Corriganville, a currently abandoned movie location ranch named after western actor/stuntman/Man in a Gorilla suit actor Ray Corrigan, is located in a rocky, woodsy area of the Santa Susana Pass in southern California.
Neek and I went out there on a beautiful sunny (and quite hot!) day to explore the terrain and see what remained of this western ranch which was open to the public as an amusement park from May 1, 1949 until 1966 when Bob Hope closed the ranch.
Most of what remains of the movie ranch are just the cement foundations of the buildings that used to exist. But there are a number of different signs at the various locations informing guests of what building used to be at each site. Dirt roads going in all different directions lead up and down hills to these sites. The Vendetta Village, named after the Howard Hughes film Vendetta and the site of filming for the John Ford film Fort Apache are located up in the hills which are rocky, but not too tough to traverse.
But what I found most fascinating was in the lower part of Corriganville near the parking lot, an area I called “Stonehenge.” It took a while to figure out what it was used for, then found out it was a barn area for the horses. It was a really fascinating place, which only seemed to grow more fascinating the more we explored it!
Corriganville Park is an old abandoned movie ranch that was made into a public park. Remnants of building foundations are all around the entrance to the park. Lex and I were excited to visit this fascinating place with all of its ruins.
The name Corrigan refers to a western actor named Ray “Crash” Corrigan who was also a stuntman and well-known for his uncredited roles as a gorilla in various movies during the 1950’s. He mostly made films with Republic Pictures which was located in Studio City, California.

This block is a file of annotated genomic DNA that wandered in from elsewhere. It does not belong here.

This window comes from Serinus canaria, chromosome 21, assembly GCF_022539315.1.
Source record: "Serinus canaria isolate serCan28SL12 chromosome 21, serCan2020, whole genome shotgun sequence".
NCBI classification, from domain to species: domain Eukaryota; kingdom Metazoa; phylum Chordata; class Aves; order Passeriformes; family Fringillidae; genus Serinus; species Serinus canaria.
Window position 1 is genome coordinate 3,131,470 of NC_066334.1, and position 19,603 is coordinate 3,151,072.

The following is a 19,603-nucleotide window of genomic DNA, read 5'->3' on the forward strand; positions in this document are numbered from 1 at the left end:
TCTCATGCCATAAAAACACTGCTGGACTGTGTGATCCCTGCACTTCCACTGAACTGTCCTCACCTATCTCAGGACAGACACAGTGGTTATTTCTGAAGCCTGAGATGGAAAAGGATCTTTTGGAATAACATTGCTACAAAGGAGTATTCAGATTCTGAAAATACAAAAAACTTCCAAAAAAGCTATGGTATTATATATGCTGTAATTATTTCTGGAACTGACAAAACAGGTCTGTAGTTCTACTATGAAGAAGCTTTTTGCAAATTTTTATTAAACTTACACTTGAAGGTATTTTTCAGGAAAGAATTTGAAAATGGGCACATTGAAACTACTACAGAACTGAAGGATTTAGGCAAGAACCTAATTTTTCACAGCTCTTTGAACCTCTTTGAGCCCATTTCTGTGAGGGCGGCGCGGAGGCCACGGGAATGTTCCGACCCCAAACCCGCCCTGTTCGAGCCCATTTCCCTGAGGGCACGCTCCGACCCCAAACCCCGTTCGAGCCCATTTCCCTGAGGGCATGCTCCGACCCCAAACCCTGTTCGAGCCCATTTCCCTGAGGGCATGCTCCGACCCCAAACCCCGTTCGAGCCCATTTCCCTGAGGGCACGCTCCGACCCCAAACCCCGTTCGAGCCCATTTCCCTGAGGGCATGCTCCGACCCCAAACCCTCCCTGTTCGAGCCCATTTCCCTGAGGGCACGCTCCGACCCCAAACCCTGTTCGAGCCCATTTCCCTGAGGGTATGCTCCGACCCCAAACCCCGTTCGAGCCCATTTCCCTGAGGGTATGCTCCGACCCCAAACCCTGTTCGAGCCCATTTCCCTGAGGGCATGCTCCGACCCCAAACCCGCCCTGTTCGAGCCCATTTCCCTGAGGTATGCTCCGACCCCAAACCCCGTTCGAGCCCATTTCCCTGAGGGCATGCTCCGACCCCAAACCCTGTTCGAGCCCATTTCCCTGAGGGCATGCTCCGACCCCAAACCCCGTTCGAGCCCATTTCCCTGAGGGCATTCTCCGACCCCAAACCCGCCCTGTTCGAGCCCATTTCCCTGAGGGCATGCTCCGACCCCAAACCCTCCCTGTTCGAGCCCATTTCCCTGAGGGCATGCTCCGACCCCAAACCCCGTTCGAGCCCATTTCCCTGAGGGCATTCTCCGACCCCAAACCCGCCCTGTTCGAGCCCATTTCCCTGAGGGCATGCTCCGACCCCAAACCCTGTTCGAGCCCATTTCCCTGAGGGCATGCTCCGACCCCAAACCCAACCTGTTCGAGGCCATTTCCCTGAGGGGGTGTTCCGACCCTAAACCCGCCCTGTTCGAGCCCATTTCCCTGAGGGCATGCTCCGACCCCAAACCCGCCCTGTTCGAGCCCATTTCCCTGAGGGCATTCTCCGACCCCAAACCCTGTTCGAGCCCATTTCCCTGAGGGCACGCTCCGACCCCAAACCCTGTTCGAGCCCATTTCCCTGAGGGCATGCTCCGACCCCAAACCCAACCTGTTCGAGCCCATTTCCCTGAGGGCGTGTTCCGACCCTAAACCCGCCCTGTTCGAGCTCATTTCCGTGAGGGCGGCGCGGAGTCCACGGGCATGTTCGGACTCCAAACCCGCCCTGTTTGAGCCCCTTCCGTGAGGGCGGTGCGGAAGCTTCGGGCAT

He purchased the area in 1937 and began construction of “Silvertown” in 1943 which was opened to the public as an amusement park in 1949. Numerous films were made here including “Vendetta” directed by Howard Hughes and “Fort Apache” with John Wayne, Henry Fonda and Shirley Temple which was directed by John Ford. In the 1950’s, the television shows “The Lone Ranger”, “The Adventures of Rin Tin Tin” and “Lassie” were filmed here also.
Ray Corrigan leased the property to a group of businessmen in 1955 which included Jack Wrather who built the original Disneyland Hotel and brought The Queen Mary to Long Beach. Unfortunately, they had disagreements on how the property should be run and with a lawsuit; Mr. Corrigan was able to gain control of the amusement park.
Ray Corrigan’s ex-wife Rita Jane bought the ranch and sold it to a man who again sold it to Bob Hope in the 1960’s. Bob had hoped (no pun intended) to build a housing development called “Hope Town” but it never happened. In 1970 a fire in the area destroyed most of Silvertown and in November 1979, an arson fire burned all of the remaining sets and buildings except for the cement foundations that still exist.
I wish I could have seen the park during its heyday. I love the photos that show what the place looked like and what sets used to be there. The trees, caves and imposing boulders are fun places to explore. Hated the ants though!